The vaccine candidate, Ad26.COV2.S, uses a technology called AdVac, which was developed by Belgium-based pharmaceutical company, Janssen, and used in response to the Ebola epidemic. AdVac technologies differs from mRNA vaccines in that they use a harmless form of a virus called an adenovirus to transport the genetic code of an antigen (a part of the virus) into the body, allowing the immune system to learn to defend itself from the virus.8  

AstraZeneca: Clinical trials are ongoing for the AZD1222 vaccine developed by UK-based pharmaceutical company AstraZeneca in partnership with the University of Oxford. The vaccine combines technologies described above, using an adenovirus to transport genetic material—DNA, as opposed to mRNA—into the cell to produce proteins the body can learn to combat. AstraZeneca reported dosing discrepancies in its clinical trial and mixed efficacy results (90% in a small pool of participants who received a half-dose and 62% in a larger pool).9,10 The vaccine, once anticipated to be a key component of the U.S. arsenal due to its low-cost and easy storage, has encountered other barriers toward approval. A safety scare in October sparked by severe neurological symptoms in a participant caused the FDA to halt the U.S. trial, which has since resumed but is still enrolling participants to date.10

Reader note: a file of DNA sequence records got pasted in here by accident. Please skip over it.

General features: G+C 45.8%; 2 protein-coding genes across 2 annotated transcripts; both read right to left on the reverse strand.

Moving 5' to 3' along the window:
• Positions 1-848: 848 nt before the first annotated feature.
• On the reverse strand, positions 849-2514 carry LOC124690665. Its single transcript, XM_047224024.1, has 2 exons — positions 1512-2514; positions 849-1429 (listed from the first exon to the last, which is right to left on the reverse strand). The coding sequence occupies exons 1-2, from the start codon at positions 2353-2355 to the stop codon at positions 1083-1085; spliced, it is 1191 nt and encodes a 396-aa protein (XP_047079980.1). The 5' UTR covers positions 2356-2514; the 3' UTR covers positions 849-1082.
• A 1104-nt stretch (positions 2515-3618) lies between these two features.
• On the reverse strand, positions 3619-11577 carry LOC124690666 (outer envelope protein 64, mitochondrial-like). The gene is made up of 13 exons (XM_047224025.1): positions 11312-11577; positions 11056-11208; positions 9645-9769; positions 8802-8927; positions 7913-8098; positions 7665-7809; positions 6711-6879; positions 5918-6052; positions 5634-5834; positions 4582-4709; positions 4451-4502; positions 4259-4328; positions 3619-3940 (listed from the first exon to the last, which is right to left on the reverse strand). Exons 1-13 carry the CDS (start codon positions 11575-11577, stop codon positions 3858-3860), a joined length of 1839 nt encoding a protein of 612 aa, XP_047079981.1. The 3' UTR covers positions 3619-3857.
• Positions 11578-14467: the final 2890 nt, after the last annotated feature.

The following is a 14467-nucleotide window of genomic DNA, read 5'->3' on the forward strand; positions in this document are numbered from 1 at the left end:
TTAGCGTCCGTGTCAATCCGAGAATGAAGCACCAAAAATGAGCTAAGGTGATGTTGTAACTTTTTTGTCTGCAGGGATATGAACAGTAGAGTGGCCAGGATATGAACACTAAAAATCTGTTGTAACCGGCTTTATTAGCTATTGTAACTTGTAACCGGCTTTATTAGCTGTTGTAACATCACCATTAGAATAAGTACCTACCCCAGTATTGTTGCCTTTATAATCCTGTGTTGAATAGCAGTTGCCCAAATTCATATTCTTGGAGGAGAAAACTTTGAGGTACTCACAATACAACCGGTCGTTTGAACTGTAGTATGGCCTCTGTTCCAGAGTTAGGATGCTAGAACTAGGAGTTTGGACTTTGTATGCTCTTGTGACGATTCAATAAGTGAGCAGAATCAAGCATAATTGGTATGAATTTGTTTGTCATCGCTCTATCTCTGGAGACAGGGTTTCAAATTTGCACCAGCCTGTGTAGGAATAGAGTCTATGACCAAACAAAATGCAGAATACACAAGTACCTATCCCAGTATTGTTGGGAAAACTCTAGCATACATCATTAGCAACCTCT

1. COVID-19 Cases, Deaths, and Trends in the US | CDC COVID Data Tracker. Centers for Disease Control and Prevention. Published 2020.
  2. Thomas K, LaFraniere S, Weiland N, et al. F.D.A. clears Pfizer vaccine, and millions of doses will be shipped right away. The New York Times. Published December 12, 2020.
  3. Polack FP, Thomas SJ, Kitchin N, et al. Safety and efficacy of the BNT162b2 mRNA COVID-19 vaccine. N Engl J Med. 2020;(NEJMoa2034577). doi:10.1056/nejmoa2034577
  4. Johnson C, Achenbach J. FDA investigating rare allergic reactions to Pfizer coronavirus vaccine but says rollout will continue. The Washington Post. Published 2020.
  5. Grady D, Goodnough A, Weiland N. F.D.A. authorizes Moderna vaccine, adding millions of doses to US supply. The New York times. Published December 19, 2020.
  6. Moderna’s COVID-19 vaccine candidate meets its primary efficacy endpoint in the first interim analysis of the Phase 3 COVE study.
  7. Exclusive: Nearly a fifth of enrollees in Pfizer, BioNTech COVID-19 vaccine study are Black or Latino. Reuters. Published August 21, 2020.
  8. Vaccine Technology.
  9. Voysey M, Clemens SAC, Madhi SA, et al. Safety and efficacy of the ChAdOx1 nCoV-19 vaccine (AZD1222) against SARS-CoV-2: an interim analysis of four randomized controlled trials in Brazil, South Africa, and the UK. Lancet. Published online 2020. doi:10.1016/S0140-6736(20)32661-1
  10. Robbins R, LaFraniere S, Weiland N, Kirkpatrick DD, Mueller B. Blunders eroded US confidence in early vaccine front-runner. The New York Times. Published December 8, 2020.